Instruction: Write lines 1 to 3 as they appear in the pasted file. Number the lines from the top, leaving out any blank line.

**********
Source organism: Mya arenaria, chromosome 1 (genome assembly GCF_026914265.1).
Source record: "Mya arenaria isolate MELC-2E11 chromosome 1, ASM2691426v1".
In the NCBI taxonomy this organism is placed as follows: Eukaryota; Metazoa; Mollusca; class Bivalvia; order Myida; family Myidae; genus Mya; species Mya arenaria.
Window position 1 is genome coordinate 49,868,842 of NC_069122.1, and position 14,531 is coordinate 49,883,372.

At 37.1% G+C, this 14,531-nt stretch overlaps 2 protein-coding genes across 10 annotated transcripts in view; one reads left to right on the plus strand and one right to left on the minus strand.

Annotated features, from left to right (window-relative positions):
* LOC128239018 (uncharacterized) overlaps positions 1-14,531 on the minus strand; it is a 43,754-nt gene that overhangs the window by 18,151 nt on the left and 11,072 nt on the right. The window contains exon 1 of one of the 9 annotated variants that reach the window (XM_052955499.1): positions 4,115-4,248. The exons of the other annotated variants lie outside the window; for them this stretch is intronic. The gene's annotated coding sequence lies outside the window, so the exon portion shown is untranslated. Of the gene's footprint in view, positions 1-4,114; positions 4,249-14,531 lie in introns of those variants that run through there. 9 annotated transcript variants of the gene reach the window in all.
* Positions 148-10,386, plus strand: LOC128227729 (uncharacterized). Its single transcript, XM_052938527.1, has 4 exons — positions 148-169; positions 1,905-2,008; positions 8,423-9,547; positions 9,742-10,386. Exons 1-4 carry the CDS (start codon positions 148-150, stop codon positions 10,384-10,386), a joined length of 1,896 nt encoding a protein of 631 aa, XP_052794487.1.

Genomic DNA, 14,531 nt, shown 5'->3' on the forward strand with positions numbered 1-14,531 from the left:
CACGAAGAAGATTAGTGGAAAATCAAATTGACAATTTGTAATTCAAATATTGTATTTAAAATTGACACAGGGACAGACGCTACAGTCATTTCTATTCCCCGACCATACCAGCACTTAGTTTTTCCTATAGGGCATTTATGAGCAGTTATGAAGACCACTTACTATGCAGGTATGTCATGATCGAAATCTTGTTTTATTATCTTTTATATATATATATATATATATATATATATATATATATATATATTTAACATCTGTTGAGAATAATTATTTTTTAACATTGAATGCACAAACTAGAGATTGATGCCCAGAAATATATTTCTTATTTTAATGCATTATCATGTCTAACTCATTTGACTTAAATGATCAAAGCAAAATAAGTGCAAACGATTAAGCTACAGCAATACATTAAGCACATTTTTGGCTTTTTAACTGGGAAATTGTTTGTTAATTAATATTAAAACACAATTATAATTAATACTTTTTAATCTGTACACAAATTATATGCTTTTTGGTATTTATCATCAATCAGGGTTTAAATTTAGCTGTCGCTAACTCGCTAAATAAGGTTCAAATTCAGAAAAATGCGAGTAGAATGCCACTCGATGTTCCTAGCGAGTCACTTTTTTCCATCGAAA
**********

Source organism: Mya arenaria, chromosome 1 (genome assembly GCF_026914265.1).
Source record: "Mya arenaria isolate MELC-2E11 chromosome 1, ASM2691426v1".
In the NCBI taxonomy this organism is placed as follows: Eukaryota; Metazoa; Mollusca; class Bivalvia; order Myida; family Myidae; genus Mya; species Mya arenaria.